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21 February 2003 Realization of the MIDI cold optics
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MIDI is the Mid-Infrared interferometer for ESO's VLTI (Very Large Telescope Interferometer), which has been developed by a German-Dutch-French consortium [MPIA Heidelberg Germany, NOVA/ASTRON Dwingeloo Netherlands, Observatoire de Meudon France]. The initial aim of MIDI is to combine the beams from 2 telescopes in the 10 micron N-band with a spatial resolution of up to 10 milli-arcseconds and a maximum spectral resolution of 230. Modulation of the optical path difference can be done using piezo-driven mirrors at room temperature, but beam combination and detection of the interferometric signal has to be done at cryogenic temperatures due to the 'thermal' wavelength domain. The MIDI cold bench is therefore mounted inside a cryostat, cooled by means of a closed cycle cooler to about 40K for the cold optics and 8K for the detector. The design of the cold optics has been kept as simple as possible, creating challenges such as preserving alignment from 295K to 40K and accessibility. This poster describes the realization of the cold optics, the alignment and test strategies and laboratory results.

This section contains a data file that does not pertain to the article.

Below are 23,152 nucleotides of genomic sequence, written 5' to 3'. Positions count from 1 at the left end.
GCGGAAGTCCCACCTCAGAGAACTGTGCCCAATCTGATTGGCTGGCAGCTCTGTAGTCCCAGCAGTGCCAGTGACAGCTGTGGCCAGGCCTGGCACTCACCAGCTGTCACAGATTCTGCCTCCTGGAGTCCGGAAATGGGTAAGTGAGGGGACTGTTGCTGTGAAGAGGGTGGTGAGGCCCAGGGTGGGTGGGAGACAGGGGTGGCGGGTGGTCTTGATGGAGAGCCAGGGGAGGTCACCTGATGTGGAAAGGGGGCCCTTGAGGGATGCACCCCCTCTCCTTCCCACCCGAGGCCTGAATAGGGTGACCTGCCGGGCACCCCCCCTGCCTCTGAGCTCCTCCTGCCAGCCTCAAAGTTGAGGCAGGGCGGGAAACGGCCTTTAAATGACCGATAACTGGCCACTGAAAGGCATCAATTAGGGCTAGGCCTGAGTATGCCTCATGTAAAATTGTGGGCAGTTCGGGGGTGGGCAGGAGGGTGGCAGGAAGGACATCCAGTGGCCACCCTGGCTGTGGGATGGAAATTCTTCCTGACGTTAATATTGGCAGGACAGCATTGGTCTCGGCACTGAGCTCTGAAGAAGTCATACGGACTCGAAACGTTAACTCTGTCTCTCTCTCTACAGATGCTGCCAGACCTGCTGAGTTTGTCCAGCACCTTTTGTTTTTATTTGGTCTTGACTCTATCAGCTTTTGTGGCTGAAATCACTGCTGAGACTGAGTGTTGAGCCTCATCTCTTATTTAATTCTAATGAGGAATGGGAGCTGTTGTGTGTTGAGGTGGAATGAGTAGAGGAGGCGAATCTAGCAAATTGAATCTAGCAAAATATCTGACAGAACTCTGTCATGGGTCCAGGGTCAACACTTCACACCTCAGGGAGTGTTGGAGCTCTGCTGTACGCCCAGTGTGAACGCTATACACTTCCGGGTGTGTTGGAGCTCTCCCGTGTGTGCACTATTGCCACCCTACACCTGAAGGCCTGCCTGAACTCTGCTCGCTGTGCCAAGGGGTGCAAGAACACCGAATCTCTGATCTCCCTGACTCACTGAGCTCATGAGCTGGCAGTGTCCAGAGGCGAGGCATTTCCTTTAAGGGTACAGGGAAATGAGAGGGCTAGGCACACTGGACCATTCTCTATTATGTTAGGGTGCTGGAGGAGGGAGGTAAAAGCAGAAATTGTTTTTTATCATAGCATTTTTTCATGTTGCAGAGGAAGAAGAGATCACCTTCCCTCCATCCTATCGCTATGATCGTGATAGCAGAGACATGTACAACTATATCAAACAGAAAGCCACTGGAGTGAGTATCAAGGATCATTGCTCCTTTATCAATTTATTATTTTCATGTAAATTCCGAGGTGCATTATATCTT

© (2003) COPYRIGHT Society of Photo-Optical Instrumentation Engineers (SPIE). Downloading of the abstract is permitted for personal use only.
Annelie W. Glazenborg-Kluttig, Frank Przygodda, Hiddo Hanenburg, Sebastien Morel, and Jan-Willem Pel "Realization of the MIDI cold optics", Proc. SPIE 4838, Interferometry for Optical Astronomy II, (21 February 2003);

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